Let The Dominoes Fall

Album Review of Let The Dominoes Fall by Rancid.

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Let The Dominoes Fall


Let The Dominoes Fall by Rancid

Release Date: Jun 2, 2009
Record label: Hellcat/Epitaph
Genre(s): Rock, Punk

75 Music Critic Score
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Let The Dominoes Fall - Very Good, Based on 3 Critics

PopMatters - 80
Based on rating 8/10

Perhaps the best indication of what constitutes a great punk band is its members’ abilities to think beyond the scope of their three-chord impetus. There is nothing sadder than seeing a bunch of middle-aged dudes still trying to relive the glory of their humble beginnings by playing the same exact type of aggressive style they did 20 years ago. And when it comes to the California-based third-wave punk movement of the early-to-mid 1990s, a lot of these bands quite arguably still seem to be desperately clinging onto this youthful lifestyle that has not only outgrown them, but has become utterly mainstreamed and corporately streamlined by their younger contemporaries such as Good Charlotte, Fall Out Boy, Simple Plan or any of these other seemingly Hot Topic-fabricated bands who got spat out by the major label machine over the course of the ‘00s.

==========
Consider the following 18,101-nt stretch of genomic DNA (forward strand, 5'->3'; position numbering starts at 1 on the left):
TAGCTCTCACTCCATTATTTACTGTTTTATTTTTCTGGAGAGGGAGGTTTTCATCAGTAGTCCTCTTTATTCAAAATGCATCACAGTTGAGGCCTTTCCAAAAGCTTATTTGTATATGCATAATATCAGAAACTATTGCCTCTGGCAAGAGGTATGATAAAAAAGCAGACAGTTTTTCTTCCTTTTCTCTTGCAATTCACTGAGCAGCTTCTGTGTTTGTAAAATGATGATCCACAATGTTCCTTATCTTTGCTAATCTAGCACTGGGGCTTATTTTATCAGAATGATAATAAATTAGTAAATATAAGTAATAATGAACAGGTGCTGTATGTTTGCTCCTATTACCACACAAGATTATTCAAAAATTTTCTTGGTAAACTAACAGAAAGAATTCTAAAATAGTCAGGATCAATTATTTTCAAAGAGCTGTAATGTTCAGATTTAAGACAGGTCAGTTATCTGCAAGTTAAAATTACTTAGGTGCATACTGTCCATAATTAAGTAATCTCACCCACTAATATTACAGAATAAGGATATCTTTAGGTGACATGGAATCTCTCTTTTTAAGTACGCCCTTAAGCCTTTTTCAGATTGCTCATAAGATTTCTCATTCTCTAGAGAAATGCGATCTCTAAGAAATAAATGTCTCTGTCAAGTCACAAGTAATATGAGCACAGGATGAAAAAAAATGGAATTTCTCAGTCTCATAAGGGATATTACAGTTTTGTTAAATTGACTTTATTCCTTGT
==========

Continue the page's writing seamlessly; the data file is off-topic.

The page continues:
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AllMusic - 70
Based on rating 7/10

Rancid's seventh album, 2009's Let the Dominos Fall, was released a full six years after Indestructible. In that time much changed in the world (and the band swapped drummers, with Branden Steineckert stepping in for Brent Reed) but not a whole lot changed with the band's sound. Sure, there were a few cosmetic differences here and there but the fire, spirit, and strength the band exhibited since their debut in the early '90s hasn't faded at all.

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The New York Times
Their review was only somewhat favourable

TAKING BACK SUNDAY“New Again”(Warner Brothers) Punkiness doesn’t last forever. Taking Back Sunday, a band from Long Island that formed in 1999, helped shape the self-doubting punk-pop that would soon be called emo. A decade later, after multiple changes of lineup — past members of the band formed Straylight Run — Taking Back Sunday has embraced the persuasiveness of a long-lined tune, a sustained vocal and a harmony chorus.

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